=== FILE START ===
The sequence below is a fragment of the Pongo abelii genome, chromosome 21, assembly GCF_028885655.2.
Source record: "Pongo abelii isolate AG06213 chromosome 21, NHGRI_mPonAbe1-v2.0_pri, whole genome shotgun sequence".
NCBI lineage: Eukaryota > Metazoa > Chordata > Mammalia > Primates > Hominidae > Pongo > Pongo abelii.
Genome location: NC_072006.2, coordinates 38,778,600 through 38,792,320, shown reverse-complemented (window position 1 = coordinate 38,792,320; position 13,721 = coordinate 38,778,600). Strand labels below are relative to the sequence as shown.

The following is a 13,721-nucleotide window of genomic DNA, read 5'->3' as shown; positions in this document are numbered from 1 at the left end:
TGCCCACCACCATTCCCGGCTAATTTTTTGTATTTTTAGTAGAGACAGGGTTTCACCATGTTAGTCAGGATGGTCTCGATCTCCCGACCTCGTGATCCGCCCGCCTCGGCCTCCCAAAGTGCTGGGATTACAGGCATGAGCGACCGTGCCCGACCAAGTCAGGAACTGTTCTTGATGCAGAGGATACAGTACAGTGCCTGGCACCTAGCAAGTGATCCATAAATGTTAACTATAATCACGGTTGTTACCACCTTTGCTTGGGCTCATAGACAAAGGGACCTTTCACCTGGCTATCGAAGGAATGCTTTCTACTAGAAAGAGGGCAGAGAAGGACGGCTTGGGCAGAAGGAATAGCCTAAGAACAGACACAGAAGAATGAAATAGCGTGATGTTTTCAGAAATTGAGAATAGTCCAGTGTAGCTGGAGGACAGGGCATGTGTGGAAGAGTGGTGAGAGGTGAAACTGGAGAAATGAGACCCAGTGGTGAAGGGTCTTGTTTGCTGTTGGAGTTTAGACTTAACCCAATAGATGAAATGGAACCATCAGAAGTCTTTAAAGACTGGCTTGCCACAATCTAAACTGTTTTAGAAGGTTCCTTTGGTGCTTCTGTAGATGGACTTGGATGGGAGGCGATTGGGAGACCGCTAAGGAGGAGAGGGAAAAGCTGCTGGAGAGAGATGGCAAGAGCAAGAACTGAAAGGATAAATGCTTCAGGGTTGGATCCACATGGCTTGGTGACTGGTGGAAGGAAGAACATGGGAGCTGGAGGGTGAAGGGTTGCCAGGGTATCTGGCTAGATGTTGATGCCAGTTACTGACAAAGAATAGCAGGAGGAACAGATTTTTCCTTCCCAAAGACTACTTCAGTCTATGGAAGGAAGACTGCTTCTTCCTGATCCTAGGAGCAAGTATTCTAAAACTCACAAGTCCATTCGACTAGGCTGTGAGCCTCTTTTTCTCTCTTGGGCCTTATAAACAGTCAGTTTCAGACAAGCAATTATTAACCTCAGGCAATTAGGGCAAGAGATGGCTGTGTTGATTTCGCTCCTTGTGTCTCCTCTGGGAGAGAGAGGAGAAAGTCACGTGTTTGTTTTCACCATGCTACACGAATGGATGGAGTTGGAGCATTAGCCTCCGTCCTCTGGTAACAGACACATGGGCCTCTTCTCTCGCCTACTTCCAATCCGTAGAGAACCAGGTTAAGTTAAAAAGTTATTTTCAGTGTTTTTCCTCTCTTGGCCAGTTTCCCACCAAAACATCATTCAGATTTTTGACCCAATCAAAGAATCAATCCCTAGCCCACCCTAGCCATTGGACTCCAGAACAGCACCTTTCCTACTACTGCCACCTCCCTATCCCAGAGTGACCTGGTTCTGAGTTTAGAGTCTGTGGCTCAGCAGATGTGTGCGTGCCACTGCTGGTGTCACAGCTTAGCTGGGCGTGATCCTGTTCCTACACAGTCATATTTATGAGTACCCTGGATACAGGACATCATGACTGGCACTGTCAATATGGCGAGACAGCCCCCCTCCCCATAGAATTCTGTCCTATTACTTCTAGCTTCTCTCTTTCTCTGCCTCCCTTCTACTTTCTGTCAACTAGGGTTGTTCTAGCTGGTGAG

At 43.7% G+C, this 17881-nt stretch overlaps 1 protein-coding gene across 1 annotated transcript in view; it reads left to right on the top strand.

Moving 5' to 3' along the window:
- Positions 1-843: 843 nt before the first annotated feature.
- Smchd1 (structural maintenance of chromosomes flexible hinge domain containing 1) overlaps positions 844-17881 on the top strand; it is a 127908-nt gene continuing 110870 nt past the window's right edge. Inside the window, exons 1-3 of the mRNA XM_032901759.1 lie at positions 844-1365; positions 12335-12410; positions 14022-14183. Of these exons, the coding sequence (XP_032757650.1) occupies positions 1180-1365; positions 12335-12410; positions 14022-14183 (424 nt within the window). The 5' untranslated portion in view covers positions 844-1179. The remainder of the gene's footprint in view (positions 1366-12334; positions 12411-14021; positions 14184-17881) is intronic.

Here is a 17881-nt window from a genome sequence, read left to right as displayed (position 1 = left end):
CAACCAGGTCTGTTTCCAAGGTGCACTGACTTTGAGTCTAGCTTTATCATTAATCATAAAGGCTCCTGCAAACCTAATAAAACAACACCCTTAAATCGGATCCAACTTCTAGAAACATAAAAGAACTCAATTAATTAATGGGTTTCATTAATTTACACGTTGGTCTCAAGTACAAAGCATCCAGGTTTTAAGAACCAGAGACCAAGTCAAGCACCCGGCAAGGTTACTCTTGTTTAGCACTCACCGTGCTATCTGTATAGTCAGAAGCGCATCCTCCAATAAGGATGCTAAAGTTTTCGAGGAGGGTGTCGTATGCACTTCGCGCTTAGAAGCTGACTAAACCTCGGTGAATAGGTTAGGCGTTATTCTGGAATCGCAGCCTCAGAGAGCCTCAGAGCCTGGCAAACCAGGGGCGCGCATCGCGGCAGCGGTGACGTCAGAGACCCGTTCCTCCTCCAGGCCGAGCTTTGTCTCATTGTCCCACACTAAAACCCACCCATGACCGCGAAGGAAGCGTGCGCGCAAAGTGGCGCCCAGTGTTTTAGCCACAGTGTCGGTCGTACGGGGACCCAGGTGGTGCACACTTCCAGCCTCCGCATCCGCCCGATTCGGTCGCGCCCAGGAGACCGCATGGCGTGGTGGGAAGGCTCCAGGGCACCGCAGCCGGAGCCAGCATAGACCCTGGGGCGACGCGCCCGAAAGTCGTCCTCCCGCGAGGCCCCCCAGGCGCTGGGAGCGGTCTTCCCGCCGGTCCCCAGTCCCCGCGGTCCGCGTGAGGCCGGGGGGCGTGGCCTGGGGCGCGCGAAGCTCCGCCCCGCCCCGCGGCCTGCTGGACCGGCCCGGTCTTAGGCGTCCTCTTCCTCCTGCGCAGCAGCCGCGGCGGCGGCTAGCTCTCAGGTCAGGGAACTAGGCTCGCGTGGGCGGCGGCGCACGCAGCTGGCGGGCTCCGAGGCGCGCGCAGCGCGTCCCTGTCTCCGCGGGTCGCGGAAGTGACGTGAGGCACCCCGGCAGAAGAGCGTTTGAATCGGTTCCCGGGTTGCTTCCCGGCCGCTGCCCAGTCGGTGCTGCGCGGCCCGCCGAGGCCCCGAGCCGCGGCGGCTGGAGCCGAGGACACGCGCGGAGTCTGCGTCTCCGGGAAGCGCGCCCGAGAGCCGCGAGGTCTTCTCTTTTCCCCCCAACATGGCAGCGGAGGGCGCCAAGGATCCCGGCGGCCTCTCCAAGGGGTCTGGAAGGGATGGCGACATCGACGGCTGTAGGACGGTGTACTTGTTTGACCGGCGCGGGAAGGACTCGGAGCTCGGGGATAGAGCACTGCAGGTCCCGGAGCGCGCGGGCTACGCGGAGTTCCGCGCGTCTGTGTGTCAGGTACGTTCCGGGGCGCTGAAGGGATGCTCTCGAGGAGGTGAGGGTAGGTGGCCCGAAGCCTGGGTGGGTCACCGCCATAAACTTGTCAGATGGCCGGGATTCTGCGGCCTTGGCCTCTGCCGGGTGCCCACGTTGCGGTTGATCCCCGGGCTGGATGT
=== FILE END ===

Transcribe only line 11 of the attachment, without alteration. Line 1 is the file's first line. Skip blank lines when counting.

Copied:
Here is a 17881-nt window from a genome sequence, read left to right as displayed (position 1 = left end):